Differential Treatment Mechanisms in Mindfulness Meditation and Progressive Muscle Relaxation
Mindfulness meditation and progressive muscle relaxation (PMR) practices are both effective in reducing stress, anxiety, and depression. To examine the mechanisms of change in mood in these two treatments, 95 participants were randomly assigned to present awareness mindfulness (PAM; N = 47) or PMR (N = 48). They were each given a 5-min audiotape of PAM or PMR and were asked to practice at least 5 min a day for 3 months. After attrition, 55 participants completed the post-intervention assessment. An additional 47 participants were assigned to a waitlist control group. Mindfulness, perceived stress, well-being, and mood symptoms were measured at pre-treatment, post-treatment, and 1-month follow-up assessment periods. PAM and PMR both led to a significant improvement in mindfulness and reduction in stress. Results of the latent growth curve analyses revealed that mindfulness and non-reactivity mediated changes in mood for PAM more than for PMR. These results suggest that differential treatment mechanisms underlie PAM and PMR.
KeywordsPresent awareness mindfulness Progressive muscle relaxation Mechanisms Mediation Audio Self-help
The authors thank Leigh Andrews for the proofreading work.
The first two authors contributed equally to this paper. LYG and JC contributed to the study idea, drafting of the manuscript, and data analyses. XHL and SH contributed to the study idea and drafting of the manuscript.
This research was supported by the National Science Foundation of China (Project 31271114). Dr. Hofmann receives support from NIH/NCCIH (R01AT007257), NIH/NIMH (R01MH099021, R34MH099311, R34MH086668, R21MH102646, R21MH101567, K23MH100259), the James S. McDonnell Foundation 21st Century Science Initiative in Understanding Human Cognition–Special Initiative, and the Department of the Army for work unrelated to the studies reported in this article. He receives compensation for his work as an advisor from the Palo Alto Health Sciences and Otsuka Digital Health, Inc., and for his work as a Subject Matter Expert from John Wiley & Sons, Inc. and Silver Cloud Health, Inc. He also receives royalties and payments for his editorial work from various publishers.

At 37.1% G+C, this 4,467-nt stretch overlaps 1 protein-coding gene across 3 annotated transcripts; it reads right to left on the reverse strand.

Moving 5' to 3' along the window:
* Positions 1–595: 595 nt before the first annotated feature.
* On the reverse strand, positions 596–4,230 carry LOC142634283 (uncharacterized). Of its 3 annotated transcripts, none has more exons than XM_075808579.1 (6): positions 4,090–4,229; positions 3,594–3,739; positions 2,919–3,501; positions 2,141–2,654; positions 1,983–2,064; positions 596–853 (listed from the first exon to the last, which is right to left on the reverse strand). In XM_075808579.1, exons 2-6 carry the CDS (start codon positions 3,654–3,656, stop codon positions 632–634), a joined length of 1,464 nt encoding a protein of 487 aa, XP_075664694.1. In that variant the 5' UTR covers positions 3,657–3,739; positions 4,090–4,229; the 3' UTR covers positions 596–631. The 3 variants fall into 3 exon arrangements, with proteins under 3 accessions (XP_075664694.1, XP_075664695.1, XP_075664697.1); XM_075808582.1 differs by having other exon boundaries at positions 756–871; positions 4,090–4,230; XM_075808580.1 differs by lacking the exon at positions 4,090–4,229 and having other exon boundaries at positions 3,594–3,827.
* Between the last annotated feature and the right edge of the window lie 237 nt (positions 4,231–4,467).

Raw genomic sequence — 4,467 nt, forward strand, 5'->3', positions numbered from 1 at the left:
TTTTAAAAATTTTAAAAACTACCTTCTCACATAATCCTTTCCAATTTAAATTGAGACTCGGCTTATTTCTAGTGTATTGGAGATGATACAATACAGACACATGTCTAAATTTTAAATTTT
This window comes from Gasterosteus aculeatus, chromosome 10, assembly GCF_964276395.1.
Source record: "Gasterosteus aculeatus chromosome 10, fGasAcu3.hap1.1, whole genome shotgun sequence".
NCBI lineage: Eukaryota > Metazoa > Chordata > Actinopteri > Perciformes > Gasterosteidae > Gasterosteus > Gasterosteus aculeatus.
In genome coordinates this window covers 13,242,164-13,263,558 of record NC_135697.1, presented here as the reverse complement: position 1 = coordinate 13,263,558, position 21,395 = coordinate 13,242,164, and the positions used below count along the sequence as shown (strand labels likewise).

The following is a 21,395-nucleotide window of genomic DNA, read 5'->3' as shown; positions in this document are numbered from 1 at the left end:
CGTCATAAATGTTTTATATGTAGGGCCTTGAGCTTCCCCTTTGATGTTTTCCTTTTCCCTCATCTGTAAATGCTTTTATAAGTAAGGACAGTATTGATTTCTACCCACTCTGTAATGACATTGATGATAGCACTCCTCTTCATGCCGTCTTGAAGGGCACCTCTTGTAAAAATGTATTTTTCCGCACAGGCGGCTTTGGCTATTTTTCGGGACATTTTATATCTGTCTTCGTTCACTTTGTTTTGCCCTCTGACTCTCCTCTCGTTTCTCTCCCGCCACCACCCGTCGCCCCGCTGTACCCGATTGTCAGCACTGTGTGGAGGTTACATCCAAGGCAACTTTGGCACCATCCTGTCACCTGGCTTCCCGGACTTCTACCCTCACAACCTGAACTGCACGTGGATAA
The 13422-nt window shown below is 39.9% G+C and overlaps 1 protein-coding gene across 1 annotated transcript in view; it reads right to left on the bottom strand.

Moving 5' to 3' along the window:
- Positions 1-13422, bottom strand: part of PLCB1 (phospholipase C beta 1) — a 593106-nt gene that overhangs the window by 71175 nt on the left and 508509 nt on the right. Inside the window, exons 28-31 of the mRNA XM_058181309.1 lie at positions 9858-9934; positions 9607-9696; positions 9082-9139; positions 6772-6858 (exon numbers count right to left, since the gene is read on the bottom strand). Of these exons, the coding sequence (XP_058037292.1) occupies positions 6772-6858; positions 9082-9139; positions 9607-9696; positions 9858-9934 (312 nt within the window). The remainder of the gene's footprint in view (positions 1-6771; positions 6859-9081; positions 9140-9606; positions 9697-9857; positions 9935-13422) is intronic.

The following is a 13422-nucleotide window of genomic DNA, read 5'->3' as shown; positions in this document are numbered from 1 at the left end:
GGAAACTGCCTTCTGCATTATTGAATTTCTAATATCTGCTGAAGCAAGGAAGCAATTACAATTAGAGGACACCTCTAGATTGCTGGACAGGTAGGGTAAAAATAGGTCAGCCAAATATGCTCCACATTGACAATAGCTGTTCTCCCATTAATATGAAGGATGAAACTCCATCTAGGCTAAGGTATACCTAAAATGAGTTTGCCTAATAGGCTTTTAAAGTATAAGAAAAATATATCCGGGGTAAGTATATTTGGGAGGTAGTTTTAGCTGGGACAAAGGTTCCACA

Compliance with Ethical Standards
All procedures performed in studies involving human participants were in accordance with the ethical standards of the institutional and/or national research committee and with the 1964 Helsinki declaration and its later amendments or comparable ethical standards. The study received ethical approval from the Academic Committee of College of Psychology, Capital Normal University. No adverse events were reported in this study. These participants were contacted by telephone to obtain verbal informed consent.
Conflict of Interest
The authors declare that they have no conflict of interest.
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